Higher Education Political Rants and Raves Pop Culture

Should The Vajayjay Speak?

Activism is not simply calling for something. Activism is about creating a context within which the thing that you are calling for comes to make sense – this process, in relation to trans womanhood, began back in the early 1990’s with the rise of poststructuralist feminism and queer theory and it comes to bear now on the discussions about gender protocols.

Back in January of this year, 2015, a curious story began to circulate in online education journals like Inside Higher Ed: “A student group at Mount Holyoke College has decided to cancel its annual performance of The Vagina Monologues, saying the play excludes the experiences of transgender women who don’t have a vagina.” Now, I am no big fan of Vagina Monologues, or any kind of speaking genitalia for that matter (I am flashing on a show I saw on HBO a few years ago on “The Puppetry of the Penis”…don’t ask…don’t tell…). But, despite my aversion to genital soliloquies, and my general disinterest from the get go in The Vagina Monologues, I still do not understand the premise for the cancelation.


If the students had decided that the play was too focused on universalizing US experiences of womanhood, or that it participated in an imperialist feminist paradigm that cast North American feminist body politics as representative of all versions of body politics, I might have thought ok, shrugged and moved on. But canceling it because it does not include the experiences of trans women or women who lack vaginas just did not add up. The play is not saying that women without vaginas or that women with surgically constructed vaginas are not women after all, it is just saying…well, what is it saying? Love your vagina? Love whatever you have that is not a penis? Love your penis that can now be reterrritorialized as your vagina? Talk to your vagina? Listen to your vajayjay…not sure but it is NOT saying, transwomen are not women.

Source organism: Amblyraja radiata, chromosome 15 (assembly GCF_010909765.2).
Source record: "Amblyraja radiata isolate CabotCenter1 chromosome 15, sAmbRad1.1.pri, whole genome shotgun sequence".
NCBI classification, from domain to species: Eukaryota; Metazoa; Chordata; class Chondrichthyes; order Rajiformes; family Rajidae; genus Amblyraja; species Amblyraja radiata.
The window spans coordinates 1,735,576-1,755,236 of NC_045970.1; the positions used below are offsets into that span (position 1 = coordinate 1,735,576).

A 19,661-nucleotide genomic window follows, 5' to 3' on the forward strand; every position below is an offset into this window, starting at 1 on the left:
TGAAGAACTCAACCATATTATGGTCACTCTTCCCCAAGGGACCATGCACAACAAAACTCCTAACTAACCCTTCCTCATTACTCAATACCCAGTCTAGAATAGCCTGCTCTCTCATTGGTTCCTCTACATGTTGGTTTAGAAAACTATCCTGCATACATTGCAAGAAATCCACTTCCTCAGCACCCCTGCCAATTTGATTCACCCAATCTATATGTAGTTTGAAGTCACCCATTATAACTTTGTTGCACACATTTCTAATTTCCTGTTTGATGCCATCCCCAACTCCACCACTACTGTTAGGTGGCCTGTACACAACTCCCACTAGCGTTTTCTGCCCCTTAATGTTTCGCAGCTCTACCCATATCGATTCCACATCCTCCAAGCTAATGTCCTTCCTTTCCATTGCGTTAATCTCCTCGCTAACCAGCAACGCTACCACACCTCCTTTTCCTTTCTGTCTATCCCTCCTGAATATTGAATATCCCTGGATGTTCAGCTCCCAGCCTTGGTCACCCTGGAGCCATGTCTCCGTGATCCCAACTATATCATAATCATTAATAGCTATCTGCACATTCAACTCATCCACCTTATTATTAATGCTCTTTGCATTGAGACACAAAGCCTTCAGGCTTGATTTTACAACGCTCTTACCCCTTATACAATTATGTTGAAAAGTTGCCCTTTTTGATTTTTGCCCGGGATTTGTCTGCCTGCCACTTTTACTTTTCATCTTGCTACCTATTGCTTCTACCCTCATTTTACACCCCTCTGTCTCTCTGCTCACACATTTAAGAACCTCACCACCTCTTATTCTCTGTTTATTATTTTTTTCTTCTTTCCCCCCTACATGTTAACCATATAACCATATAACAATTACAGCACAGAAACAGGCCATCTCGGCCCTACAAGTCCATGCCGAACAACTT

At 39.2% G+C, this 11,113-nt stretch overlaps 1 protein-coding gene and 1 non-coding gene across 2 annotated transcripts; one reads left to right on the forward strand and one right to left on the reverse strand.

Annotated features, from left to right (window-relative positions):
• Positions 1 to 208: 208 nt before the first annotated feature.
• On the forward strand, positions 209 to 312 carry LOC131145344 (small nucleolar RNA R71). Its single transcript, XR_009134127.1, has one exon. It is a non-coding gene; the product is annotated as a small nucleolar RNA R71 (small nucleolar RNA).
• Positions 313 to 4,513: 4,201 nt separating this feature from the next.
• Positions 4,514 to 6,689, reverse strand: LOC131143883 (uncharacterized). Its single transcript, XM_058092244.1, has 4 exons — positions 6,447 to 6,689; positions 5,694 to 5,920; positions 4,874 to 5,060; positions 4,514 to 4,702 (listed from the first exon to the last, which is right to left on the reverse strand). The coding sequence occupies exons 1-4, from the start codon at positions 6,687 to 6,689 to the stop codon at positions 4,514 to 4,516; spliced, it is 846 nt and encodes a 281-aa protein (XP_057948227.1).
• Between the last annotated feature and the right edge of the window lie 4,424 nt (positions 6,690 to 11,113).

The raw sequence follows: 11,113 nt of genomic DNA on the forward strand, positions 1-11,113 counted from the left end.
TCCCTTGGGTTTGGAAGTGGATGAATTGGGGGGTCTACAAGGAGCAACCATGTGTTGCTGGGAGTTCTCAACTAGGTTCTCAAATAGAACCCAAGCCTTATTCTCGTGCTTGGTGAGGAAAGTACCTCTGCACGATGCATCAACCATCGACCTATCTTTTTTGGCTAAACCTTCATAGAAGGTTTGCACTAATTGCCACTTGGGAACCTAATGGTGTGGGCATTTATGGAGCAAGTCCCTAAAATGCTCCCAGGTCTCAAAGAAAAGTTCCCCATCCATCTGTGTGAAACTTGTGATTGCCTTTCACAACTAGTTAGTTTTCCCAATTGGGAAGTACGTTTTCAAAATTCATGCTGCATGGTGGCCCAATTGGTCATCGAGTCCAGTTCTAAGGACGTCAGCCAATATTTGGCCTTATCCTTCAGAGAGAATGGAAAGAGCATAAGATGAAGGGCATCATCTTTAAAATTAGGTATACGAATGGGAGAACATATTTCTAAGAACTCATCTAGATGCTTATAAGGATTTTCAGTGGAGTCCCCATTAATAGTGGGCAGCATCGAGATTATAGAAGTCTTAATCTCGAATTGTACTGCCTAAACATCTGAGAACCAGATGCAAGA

Like the debates around the inclusion of trans-women in historically women’s colleges, this all feels like a storm in a teacup. It is clear that we are living at a time when gender norms have so definitively shifted beyond stable concepts of man and woman, that there should be no need for anguished and urgent debates about the admission of transgender women to women’s colleges or about the extension of monologues about female genitalia to trans women with or without surgically constructed vaginas (talkative or not). Trans women will be admitted to spaces formerly reserved for women born women precisely because the activism that would enable us to see an expanded and expanding category of “woman” has already taken place. The current activism on college campuses now calling for for the expansion of the category of “woman” to trans women, in fact, is belated and after the fact. Activism is not simply calling for something. Activism is about creating a context within which the thing that you are calling for comes to make sense – this process, in relation to trans womanhood, began back in the early 1990’s with the rise of poststructuralist feminism and queer theory and it comes to bear now on the discussions about gender protocols.

It is of course true that the time for The Vagina Monologues is surely come and gone – and I am not so sure that it was ever here in the first place — but certainly a few generations of enthusiastic college students did perform the play with pride and gusto and who are we to sneer at that. So why not quietly move on from the performance of talking vaginas to other theatrical projects more suited to this historical moment? Can the very vocal and publicized decision to cancel The Vagina Monologues be understood as part of what has been identified as a new censorious mood on college campuses in general? What fuels this new sensitivity on the part of students to all kinds of “problematic” material and is it part of a new millennial moralism?

In recent weeks, articles by Laura Kipnis in The Chronicle of Higher Education and Judith Shulevitz in The New York Times have generated outrage (and protests in Kipnis’s case) because these authors dared to suggest that we seem to be in the grips of a moral panic on college campuses. While Kipnis took aim at administratively authored “sexual paranoia” at her university, Northwestern, which had taken the form of a ban on consensual relations between professors and students, Shulevitz accused students of “hiding from scary ideas” by deploying the defense of calling for “safe space.” Both Kipnis and Shulevitz articulated what is, I believe, a fairly widely shared belief, that in Kipnis’s words “students’ sense of vulnerability is skyrocketing.” We don’t have to agree with everything Kipnis or Shulevitz has to say in order to feel that something has certainly changed in the way that campus politics are transacted.